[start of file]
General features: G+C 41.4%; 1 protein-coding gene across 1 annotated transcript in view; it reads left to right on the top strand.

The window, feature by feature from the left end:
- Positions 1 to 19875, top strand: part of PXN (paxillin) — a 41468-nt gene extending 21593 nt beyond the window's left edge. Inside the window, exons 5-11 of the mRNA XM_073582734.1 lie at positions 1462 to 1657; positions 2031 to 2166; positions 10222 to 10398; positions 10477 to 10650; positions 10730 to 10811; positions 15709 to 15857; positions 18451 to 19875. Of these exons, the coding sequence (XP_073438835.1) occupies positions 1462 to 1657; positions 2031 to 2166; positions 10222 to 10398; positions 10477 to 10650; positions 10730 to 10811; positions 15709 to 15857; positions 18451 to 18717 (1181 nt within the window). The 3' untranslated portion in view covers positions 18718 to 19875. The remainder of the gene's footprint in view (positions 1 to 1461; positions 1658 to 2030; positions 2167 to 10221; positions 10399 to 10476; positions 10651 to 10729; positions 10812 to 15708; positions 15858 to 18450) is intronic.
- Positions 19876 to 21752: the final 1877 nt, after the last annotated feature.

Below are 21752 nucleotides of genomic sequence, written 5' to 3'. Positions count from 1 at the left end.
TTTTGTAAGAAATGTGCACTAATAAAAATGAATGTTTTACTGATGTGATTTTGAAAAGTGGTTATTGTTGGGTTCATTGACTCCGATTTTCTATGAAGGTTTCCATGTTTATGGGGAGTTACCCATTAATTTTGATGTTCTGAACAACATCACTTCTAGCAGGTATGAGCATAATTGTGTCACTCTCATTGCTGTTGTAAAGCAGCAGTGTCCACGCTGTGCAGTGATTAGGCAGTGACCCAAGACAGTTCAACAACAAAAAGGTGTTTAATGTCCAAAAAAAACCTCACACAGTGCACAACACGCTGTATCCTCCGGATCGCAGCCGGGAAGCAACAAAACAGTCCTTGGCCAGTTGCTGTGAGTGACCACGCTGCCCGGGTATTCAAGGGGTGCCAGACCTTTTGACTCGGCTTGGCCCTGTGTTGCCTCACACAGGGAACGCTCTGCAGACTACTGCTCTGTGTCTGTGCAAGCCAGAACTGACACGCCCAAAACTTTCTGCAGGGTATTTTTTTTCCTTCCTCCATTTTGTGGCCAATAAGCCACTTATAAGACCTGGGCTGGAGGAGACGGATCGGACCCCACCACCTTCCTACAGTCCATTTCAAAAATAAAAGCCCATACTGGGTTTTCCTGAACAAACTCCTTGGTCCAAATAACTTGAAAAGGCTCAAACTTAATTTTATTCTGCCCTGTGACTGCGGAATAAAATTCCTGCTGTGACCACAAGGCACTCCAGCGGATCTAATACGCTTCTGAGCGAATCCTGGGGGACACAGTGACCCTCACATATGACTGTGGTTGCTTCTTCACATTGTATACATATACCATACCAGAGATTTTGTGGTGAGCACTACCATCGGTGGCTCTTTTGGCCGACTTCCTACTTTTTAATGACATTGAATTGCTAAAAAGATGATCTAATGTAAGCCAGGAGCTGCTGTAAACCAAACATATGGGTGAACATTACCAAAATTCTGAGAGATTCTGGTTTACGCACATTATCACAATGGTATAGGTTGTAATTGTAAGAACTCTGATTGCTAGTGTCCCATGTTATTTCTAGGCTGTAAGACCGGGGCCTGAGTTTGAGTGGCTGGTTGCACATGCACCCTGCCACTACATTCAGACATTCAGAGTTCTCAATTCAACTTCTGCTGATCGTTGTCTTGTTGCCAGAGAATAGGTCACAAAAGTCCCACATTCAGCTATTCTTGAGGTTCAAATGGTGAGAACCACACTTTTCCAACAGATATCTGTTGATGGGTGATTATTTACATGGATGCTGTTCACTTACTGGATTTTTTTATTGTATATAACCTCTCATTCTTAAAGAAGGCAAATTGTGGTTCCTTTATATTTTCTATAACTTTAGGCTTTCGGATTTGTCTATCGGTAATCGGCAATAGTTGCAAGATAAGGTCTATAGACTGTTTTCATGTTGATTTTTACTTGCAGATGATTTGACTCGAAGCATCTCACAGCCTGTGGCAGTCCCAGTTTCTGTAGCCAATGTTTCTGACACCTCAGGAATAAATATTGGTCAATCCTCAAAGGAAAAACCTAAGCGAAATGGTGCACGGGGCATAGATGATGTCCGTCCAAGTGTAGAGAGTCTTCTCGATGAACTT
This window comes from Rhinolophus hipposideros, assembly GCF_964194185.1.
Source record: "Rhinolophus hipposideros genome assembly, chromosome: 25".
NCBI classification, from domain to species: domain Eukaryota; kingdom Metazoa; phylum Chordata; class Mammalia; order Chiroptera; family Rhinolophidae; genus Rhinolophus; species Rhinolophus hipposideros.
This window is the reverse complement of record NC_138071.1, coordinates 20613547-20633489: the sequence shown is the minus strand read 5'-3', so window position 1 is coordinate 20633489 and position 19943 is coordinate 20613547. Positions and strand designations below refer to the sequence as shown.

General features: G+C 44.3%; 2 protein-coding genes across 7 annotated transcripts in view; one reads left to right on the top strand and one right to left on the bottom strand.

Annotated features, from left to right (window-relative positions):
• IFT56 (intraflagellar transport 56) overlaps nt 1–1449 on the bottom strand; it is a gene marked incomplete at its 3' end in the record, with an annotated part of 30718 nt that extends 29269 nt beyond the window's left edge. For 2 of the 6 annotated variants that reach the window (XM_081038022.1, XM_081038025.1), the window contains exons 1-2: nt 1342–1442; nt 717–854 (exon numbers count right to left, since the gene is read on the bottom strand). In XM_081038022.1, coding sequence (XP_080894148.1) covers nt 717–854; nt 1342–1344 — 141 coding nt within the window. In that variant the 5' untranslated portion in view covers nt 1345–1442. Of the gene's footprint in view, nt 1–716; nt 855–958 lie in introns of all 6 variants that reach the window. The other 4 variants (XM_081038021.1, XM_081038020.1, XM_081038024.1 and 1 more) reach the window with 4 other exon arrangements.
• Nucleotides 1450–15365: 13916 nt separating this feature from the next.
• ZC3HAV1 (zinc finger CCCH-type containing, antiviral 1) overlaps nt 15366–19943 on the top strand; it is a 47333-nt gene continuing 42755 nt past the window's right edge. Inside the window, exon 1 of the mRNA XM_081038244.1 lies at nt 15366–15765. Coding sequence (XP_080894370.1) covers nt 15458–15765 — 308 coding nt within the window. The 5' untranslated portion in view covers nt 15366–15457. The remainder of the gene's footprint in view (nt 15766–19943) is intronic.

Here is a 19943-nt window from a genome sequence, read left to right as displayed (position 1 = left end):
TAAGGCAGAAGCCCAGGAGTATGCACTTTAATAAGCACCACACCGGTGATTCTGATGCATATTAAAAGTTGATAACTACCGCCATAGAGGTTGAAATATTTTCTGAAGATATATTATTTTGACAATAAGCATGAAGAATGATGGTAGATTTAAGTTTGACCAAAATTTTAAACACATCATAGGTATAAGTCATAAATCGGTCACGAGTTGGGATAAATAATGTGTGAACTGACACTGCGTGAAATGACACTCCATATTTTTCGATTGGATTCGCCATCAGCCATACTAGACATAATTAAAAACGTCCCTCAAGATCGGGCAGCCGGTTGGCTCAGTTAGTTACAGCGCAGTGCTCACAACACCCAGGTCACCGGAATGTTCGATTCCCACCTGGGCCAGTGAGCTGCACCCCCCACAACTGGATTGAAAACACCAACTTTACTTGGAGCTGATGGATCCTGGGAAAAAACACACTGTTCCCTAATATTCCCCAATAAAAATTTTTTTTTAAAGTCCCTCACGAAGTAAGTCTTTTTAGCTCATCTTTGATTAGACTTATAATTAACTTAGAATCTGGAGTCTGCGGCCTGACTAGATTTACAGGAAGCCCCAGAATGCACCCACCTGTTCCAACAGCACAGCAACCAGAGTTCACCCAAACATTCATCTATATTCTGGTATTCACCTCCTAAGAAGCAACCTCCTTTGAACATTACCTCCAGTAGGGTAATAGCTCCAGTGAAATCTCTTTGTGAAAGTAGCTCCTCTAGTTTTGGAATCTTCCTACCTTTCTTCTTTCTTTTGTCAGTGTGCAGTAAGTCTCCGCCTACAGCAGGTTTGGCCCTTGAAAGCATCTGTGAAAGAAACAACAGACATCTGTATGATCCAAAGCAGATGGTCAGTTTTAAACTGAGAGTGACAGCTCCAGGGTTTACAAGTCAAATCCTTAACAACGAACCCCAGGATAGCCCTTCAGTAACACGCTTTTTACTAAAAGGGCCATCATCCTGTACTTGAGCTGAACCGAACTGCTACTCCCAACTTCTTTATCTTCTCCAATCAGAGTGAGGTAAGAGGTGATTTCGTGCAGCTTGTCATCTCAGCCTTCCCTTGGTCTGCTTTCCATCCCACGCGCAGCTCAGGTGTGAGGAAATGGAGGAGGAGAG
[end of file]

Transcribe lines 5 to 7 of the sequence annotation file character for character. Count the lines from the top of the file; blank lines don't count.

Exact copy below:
Below are 21752 nucleotides of genomic sequence, written 5' to 3'. Positions count from 1 at the left end.
TTTTGTAAGAAATGTGCACTAATAAAAATGAATGTTTTACTGATGTGATTTTGAAAAGTGGTTATTGTTGGGTTCATTGACTCCGATTTTCTATGAAGGTTTCCATGTTTATGGGGAGTTACCCATTAATTTTGATGTTCTGAACAACATCACTTCTAGCAGGTATGAGCATAATTGTGTCACTCTCATTGCTGTTGTAAAGCAGCAGTGTCCACGCTGTGCAGTGATTAGGCAGTGACCCAAGACAGTTCAACAACAAAAAGGTGTTTAATGTCCAAAAAAAACCTCACACAGTGCACAACACGCTGTATCCTCCGGATCGCAGCCGGGAAGCAACAAAACAGTCCTTGGCCAGTTGCTGTGAGTGACCACGCTGCCCGGGTATTCAAGGGGTGCCAGACCTTTTGACTCGGCTTGGCCCTGTGTTGCCTCACACAGGGAACGCTCTGCAGACTACTGCTCTGTGTCTGTGCAAGCCAGAACTGACACGCCCAAAACTTTCTGCAGGGTATTTTTTTTCCTTCCTCCATTTTGTGGCCAATAAGCCACTTATAAGACCTGGGCTGGAGGAGACGGATCGGACCCCACCACCTTCCTACAGTCCATTTCAAAAATAAAAGCCCATACTGGGTTTTCCTGAACAAACTCCTTGGTCCAAATAACTTGAAAAGGCTCAAACTTAATTTTATTCTGCCCTGTGACTGCGGAATAAAATTCCTGCTGTGACCACAAGGCACTCCAGCGGATCTAATACGCTTCTGAGCGAATCCTGGGGGACACAGTGACCCTCACATATGACTGTGGTTGCTTCTTCACATTGTATACATATACCATACCAGAGATTTTGTGGTGAGCACTACCATCGGTGGCTCTTTTGGCCGACTTCCTACTTTTTAATGACATTGAATTGCTAAAAAGATGATCTAATGTAAGCCAGGAGCTGCTGTAAACCAAACATATGGGTGAACATTACCAAAATTCTGAGAGATTCTGGTTTACGCACATTATCACAATGGTATAGGTTGTAATTGTAAGAACTCTGATTGCTAGTGTCCCATGTTATTTCTAGGCTGTAAGACCGGGGCCTGAGTTTGAGTGGCTGGTTGCACATGCACCCTGCCACTACATTCAGACATTCAGAGTTCTCAATTCAACTTCTGCTGATCGTTGTCTTGTTGCCAGAGAATAGGTCACAAAAGTCCCACATTCAGCTATTCTTGAGGTTCAAATGGTGAGAACCACACTTTTCCAACAGATATCTGTTGATGGGTGATTATTTACATGGATGCTGTTCACTTACTGGATTTTTTTATTGTATATAACCTCTCATTCTTAAAGAAGGCAAATTGTGGTTCCTTTATATTTTCTATAACTTTAGGCTTTCGGATTTGTCTATCGGTAATCGGCAATAGTTGCAAGATAAGGTCTATAGACTGTTTTCATGTTGATTTTTACTTGCAGATGATTTGACTCGAAGCATCTCACAGCCTGTGGCAGTCCCAGTTTCTGTAGCCAATGTTTCTGACACCTCAGGAATAAATATTGGTCAATCCTCAAAGGAAAAACCTAAGCGAAATGGTGCACGGGGCATAGATGATGTCCGTCCAAGTGTAGAGAGTCTTCTCGATGAACTT
This window comes from Rhinolophus hipposideros, assembly GCF_964194185.1.